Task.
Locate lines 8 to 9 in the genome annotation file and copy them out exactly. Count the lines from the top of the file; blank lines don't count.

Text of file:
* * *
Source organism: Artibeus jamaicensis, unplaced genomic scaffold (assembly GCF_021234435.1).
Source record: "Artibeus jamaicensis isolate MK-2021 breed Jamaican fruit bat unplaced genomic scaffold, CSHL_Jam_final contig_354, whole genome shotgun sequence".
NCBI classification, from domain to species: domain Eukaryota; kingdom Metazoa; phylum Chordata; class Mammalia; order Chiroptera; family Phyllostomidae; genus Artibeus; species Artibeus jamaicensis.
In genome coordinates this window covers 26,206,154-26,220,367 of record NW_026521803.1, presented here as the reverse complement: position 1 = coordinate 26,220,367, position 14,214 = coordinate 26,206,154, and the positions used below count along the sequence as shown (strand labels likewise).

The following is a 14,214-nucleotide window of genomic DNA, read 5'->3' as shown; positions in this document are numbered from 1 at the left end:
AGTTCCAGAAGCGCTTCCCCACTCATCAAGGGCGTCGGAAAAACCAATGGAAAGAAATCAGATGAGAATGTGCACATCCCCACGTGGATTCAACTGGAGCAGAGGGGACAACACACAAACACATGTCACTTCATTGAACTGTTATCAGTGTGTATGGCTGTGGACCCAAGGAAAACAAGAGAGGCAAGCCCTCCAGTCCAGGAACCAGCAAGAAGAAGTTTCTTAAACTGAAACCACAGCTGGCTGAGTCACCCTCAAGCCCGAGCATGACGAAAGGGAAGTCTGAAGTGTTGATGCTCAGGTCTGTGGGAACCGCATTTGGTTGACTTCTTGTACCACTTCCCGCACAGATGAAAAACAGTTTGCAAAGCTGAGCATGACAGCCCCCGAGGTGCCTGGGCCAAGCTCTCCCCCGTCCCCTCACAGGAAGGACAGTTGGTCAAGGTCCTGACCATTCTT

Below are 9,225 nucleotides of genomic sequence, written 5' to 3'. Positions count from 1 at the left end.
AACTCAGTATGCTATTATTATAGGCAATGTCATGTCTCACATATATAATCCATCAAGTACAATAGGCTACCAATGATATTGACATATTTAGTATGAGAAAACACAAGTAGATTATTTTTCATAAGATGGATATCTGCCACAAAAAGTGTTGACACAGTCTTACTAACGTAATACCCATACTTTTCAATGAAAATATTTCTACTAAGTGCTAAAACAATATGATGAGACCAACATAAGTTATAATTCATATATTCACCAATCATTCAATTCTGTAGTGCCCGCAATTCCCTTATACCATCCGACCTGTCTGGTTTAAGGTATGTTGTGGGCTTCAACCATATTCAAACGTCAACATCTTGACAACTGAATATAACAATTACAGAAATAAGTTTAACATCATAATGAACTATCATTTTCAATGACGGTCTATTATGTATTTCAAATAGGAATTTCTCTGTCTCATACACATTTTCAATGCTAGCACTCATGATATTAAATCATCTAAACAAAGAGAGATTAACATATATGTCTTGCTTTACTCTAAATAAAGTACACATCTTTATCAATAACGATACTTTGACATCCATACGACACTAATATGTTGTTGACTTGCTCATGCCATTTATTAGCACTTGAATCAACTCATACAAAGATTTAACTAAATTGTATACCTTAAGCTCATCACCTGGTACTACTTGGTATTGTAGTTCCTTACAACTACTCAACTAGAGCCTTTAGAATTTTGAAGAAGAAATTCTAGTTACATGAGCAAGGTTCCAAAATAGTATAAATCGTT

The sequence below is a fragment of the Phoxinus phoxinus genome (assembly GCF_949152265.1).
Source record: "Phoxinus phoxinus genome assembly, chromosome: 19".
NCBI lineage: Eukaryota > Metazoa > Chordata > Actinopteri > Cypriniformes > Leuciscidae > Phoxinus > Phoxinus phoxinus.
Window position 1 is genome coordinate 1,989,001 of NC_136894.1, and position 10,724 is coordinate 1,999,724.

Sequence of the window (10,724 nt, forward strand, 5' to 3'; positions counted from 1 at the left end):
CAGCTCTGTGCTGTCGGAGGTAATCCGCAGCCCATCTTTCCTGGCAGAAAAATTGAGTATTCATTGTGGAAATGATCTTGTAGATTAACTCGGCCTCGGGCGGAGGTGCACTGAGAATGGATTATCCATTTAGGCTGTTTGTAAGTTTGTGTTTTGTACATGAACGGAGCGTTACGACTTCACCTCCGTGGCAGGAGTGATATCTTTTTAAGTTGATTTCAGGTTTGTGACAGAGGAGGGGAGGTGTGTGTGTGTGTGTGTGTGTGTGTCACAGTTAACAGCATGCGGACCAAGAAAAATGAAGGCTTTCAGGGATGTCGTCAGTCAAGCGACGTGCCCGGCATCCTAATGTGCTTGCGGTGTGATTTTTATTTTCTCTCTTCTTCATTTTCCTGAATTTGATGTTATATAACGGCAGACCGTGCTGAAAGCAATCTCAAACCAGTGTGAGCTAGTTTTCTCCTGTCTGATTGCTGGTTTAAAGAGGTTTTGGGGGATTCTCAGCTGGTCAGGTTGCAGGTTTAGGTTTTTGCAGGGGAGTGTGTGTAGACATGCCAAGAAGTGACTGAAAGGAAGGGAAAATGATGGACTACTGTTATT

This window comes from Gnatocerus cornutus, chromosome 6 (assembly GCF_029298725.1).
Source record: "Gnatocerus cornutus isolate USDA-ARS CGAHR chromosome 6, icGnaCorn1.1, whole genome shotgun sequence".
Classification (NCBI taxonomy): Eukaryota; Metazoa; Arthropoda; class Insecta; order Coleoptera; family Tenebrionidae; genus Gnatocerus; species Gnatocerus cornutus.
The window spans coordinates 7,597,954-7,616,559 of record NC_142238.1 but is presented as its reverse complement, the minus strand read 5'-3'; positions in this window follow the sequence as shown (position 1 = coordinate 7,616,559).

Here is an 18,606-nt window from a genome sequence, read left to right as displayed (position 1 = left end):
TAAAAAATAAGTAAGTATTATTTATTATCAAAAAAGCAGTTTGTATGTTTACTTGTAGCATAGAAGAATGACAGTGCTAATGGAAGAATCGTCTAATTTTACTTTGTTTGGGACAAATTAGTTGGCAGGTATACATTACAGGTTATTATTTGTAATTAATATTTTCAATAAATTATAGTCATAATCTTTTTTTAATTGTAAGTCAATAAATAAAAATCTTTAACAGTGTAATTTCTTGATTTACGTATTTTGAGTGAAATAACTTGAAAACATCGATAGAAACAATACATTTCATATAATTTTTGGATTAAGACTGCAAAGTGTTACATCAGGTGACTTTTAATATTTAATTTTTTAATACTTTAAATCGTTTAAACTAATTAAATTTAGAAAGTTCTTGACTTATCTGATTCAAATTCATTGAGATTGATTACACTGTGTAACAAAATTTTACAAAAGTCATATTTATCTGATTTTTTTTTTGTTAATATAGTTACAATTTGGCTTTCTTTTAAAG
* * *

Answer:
AACTCAGTATGCTATTATTATAGGCAATGTCATGTCTCACATATATAATCCATCAAGTACAATAGGCTACCAATGATATTGACATATTTAGTATGAGAAAACACAAGTAGATTATTTTTCATAAGATGGATATCTGCCACAAAAAGTGTTGACACAGTCTTACTAACGTAATACCCATACTTTTCAATGAAAATATTTCTACTAAGTGCTAAAACAATATGATGAGACCAACATAAGTTATAATTCATATATTCACCAATCATTCAATTCTGTAGTGCCCGCAATTCCCTTATACCATCCGACCTGTCTGGTTTAAGGTATGTTGTGGGCTTCAACCATATTCAAACGTCAACATCTTGACAACTGAATATAACAATTACAGAAATAAGTTTAACATCATAATGAACTATCATTTTCAATGACGGTCTATTATGTATTTCAAATAGGAATTTCTCTGTCTCATACACATTTTCAATGCTAGCACTCATGATATTAAATCATCTAAACAAAGAGAGATTAACATATATGTCTTGCTTTACTCTAAATAAAGTACACATCTTTATCAATAACGATACTTTGACATCCATACGACACTAATATGTTGTTGACTTGCTCATGCCATTTATTAGCACTTGAATCAACTCATACAAAGATTTAACTAAATTGTATACCTTAAGCTCATCACCTGGTACTACTTGGTATTGTAGTTCCTTACAACTACTCAACTAGAGCCTTTAGAATTTTGAAGAAGAAATTCTAGTTACATGAGCAAGGTTCCAAAATAGTATAAATCGTT

The sequence below is a fragment of the Phoxinus phoxinus genome (assembly GCF_949152265.1).